Paul was explaining that the pattern holds from the earliest time.  First Adonai saves us through his mercy and grace.  Being a God of order and righteousness, He requires that restitution be made, but He makes it Himself.  However, he expects us to then live our lives according to His rules out of gratitude.  We establish that the law is true and good.

So we now pick up the study of Romans at chapter twelve.  Paul is urging the brethren at Rome to make their bodies a living sacrifice as a spiritual form of worship.  Why does he write this?  Because all good Jews know that God commanded that the only real physical sacrifices could be made at the Temple. God made it clear when he showed Moses the heavenly Tabernacle and told him to construct it on earth, that man would no longer be allowed to sacrifice on his own terms anywhere he wanted to.  Why is this important to Paul's discussion in the letter?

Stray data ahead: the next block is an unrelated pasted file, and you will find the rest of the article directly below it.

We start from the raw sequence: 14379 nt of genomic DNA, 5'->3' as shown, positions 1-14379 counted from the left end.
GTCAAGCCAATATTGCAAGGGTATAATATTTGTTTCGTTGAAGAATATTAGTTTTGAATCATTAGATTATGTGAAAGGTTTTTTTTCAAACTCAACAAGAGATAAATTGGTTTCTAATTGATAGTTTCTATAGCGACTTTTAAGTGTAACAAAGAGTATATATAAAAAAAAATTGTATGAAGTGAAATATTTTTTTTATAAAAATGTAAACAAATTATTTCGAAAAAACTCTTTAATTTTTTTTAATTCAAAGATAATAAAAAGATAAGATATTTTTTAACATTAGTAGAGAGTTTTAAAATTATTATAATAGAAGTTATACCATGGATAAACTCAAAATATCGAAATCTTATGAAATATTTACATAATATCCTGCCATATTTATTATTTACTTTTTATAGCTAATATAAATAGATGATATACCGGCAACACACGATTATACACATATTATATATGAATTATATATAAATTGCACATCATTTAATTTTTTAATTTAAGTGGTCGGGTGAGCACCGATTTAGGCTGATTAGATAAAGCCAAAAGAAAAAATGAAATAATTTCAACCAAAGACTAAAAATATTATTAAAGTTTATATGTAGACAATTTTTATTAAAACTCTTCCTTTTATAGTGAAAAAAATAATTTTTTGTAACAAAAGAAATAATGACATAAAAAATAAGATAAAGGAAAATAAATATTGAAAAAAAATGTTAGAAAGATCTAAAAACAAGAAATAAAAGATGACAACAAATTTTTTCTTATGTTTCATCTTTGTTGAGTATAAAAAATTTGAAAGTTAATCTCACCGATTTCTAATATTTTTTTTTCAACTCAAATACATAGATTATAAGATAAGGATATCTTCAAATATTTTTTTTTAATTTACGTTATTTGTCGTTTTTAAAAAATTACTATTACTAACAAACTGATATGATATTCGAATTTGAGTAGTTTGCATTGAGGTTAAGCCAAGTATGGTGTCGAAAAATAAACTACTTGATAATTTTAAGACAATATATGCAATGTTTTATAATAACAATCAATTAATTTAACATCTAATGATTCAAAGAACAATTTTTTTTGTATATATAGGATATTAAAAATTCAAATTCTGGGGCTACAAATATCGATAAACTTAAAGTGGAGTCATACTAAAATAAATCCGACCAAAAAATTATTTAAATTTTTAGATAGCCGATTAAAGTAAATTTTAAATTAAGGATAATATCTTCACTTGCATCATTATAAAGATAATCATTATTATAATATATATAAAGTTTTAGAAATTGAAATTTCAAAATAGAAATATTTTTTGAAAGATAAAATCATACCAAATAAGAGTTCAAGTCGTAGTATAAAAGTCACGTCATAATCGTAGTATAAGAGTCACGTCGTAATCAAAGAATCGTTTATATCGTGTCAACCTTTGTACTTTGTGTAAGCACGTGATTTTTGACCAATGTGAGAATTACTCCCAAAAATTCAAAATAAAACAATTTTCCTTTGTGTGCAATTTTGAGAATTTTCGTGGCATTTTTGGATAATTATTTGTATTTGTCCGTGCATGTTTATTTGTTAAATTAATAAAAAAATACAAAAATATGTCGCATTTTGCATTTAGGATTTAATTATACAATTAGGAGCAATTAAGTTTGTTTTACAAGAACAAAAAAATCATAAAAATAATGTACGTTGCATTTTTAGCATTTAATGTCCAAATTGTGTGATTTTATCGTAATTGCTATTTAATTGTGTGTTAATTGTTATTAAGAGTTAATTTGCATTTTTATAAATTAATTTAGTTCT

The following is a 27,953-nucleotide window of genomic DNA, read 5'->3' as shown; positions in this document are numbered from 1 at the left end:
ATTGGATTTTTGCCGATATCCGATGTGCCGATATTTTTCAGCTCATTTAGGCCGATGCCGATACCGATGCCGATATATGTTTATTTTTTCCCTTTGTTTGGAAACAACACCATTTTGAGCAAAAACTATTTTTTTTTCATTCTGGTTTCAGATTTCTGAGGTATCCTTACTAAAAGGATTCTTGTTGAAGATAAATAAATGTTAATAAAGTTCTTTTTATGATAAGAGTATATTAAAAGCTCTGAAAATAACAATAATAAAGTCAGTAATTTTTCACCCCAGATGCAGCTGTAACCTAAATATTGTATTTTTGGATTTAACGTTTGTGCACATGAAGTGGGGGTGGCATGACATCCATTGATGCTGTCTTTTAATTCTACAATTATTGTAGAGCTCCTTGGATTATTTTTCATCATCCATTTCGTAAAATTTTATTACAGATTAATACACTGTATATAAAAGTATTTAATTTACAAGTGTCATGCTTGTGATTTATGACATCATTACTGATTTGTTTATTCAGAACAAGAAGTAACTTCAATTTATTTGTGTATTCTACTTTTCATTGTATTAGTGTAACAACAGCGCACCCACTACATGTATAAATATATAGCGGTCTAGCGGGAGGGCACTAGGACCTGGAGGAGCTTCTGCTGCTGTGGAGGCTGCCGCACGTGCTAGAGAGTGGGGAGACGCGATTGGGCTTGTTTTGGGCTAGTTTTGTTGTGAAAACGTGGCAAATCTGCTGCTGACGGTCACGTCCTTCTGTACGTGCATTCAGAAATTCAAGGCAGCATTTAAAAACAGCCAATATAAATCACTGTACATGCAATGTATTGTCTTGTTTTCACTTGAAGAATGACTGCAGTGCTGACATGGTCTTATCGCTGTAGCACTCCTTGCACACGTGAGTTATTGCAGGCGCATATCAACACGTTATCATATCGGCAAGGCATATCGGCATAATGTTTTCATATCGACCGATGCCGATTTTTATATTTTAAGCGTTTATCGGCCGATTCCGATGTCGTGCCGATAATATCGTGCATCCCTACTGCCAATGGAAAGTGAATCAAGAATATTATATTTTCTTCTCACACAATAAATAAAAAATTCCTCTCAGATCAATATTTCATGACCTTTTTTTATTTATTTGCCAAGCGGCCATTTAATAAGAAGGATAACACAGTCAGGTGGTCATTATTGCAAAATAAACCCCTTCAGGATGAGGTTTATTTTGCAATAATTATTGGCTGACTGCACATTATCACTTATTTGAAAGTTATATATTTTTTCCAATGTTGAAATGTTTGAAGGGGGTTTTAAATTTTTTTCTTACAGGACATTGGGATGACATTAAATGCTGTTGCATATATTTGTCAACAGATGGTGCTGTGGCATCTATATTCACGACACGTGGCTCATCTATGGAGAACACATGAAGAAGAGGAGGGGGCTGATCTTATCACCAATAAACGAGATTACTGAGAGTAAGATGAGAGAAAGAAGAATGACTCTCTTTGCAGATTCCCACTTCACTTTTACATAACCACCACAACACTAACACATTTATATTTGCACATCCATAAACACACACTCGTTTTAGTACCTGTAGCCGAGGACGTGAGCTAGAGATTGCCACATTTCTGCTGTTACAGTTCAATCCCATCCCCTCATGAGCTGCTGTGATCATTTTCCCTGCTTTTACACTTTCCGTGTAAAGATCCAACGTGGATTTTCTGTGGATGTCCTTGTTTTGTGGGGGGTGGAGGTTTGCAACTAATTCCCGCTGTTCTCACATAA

After the diaspora of 600 years previous, many Jews had not returned to the land of Israel, either because they couldn't or wouldn't, but they were still aware of the prohibition of not offering sacrifices on their own. The rabbinic teaching became that the closest thing they could do to sacrifice  would be to study Torah.  Quite sensible, since John's gospel begins by telling us that Yeshua and the Word are one and the same.  The rabbis alluded to this for centuries before John wrote his gospel.  The sages taught that Torah was eternal and that Adonai created the universe through His Torah.